Former Apple executive Jean-Louis Gassée shares his perspective
on Apple's rumored "iWatch", noting that the company likely has very ambitious plans for the device given its focus on continually pushing forward the concept of a "personal computer".
[W]hat really floats their [boats], what hardens Apple's resolve is designing, making, and selling large numbers of personal computers, from the traditional desktop/laptop Mac, to the genre-validating iPad, and on to the iPhone -- the Very Personal Computer. Everything else is an ingredient, a booster, a means to the noblest end.
After walking through how Apple's iTunes Store, retail effort, software, and Apple TV all serve as ancillary offerings to support this positioning of the company's primary products as increasingly personal computers, Gassée argues that the iWatch is the next step in this progression and thus Apple will do much more than simply slap a previous-generation iPod nano into a wristband.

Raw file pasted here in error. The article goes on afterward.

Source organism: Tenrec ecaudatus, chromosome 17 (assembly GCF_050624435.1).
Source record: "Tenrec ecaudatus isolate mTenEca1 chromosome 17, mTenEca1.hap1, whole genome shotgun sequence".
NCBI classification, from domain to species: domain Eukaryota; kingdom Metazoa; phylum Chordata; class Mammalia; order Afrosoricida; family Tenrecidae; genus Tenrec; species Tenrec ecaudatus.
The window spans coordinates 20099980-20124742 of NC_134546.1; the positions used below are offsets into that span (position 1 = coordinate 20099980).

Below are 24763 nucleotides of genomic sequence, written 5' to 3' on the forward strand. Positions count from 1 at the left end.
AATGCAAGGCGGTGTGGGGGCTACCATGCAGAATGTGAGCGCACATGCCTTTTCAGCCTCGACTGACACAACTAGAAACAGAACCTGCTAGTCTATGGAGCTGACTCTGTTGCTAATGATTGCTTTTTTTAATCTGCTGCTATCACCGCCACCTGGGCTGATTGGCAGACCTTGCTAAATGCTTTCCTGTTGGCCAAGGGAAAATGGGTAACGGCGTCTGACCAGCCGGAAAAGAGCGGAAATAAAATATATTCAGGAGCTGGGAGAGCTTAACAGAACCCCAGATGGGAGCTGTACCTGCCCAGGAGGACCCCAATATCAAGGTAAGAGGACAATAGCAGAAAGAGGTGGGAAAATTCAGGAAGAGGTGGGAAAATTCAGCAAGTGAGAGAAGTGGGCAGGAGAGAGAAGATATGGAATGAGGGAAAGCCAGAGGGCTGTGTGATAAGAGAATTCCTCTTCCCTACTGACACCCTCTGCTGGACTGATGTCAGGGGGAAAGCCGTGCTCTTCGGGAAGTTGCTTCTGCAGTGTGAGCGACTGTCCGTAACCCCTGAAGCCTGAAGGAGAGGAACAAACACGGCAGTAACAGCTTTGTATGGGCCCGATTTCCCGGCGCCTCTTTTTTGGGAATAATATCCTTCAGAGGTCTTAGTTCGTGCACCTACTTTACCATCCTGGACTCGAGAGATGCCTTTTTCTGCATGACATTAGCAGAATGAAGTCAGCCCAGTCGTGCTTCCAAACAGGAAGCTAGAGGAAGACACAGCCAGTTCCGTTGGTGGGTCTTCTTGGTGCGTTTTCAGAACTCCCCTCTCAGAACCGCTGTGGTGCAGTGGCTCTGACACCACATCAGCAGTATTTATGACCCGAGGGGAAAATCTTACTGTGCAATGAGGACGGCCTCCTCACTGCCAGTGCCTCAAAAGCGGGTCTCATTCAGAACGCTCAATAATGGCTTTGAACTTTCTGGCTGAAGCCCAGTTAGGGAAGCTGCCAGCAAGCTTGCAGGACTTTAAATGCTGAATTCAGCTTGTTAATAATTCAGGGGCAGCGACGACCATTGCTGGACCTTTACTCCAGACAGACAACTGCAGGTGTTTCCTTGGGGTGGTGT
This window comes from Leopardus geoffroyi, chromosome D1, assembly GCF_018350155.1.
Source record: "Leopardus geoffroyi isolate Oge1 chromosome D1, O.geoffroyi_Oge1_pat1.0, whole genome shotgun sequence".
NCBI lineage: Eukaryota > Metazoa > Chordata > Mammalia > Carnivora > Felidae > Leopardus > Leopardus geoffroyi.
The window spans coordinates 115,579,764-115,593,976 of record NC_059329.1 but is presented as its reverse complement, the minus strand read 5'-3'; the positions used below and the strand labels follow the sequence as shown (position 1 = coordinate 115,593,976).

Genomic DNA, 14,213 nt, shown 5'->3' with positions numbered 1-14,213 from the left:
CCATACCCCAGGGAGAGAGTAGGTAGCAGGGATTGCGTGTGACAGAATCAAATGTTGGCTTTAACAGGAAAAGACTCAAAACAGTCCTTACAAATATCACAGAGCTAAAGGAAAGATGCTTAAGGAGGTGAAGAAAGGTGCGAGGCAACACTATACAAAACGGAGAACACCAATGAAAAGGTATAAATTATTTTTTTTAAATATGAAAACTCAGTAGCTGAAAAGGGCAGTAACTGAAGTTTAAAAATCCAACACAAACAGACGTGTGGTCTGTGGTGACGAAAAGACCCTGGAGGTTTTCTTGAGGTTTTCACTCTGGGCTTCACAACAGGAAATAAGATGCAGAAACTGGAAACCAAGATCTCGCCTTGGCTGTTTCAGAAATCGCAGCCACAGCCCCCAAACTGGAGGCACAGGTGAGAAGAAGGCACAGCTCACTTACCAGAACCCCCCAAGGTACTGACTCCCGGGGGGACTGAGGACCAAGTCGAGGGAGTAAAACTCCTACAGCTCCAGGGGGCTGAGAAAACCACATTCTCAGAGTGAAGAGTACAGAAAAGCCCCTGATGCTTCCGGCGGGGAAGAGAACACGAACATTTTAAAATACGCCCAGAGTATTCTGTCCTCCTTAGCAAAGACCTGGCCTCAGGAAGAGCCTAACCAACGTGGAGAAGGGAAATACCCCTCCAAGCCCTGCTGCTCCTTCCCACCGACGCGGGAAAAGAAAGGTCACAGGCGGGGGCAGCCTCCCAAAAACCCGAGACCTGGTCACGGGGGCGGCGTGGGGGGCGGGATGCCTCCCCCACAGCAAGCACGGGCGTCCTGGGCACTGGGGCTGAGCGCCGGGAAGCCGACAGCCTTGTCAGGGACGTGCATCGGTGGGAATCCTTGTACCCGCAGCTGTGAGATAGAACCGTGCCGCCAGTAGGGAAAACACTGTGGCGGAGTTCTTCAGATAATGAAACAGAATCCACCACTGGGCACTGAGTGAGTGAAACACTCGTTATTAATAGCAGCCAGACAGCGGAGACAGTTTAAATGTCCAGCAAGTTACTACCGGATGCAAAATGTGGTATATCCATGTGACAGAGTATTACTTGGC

Is Apple working on an iWatch that can be experienced as an Even More Personal personal computer -- an "intimate computer"? If so, many questions arise: user interface, sensors, iOS version, new types of apps, connection with other iDevices... And, of course price.
This would be much more interesting than the perennially in-the-future Apple TV set. Of course, iWatch and Apple TV aren't necessarily mutually exclusive.
Gassée's piece comes just as British newspaper The Observer
has produced its own mockup
of what an iWatch might look like given claims
of Apple using Corning's bendable Willow Glass for the device.
There is no reason to believe that The Observer
has any more insight into the strongly rumored Apple research project than anyone else, but the graphics which accompany the article reproduced on the sister-paper Guardian website
do give an interesting feel for the difference a curved glass display could make to a smart watch and the article offers an overview of how Apple might fit into the smart watch market still in its infancy.
Article Link: Apple's Rumored iWatch as an 'Even More Personal Personal Computer'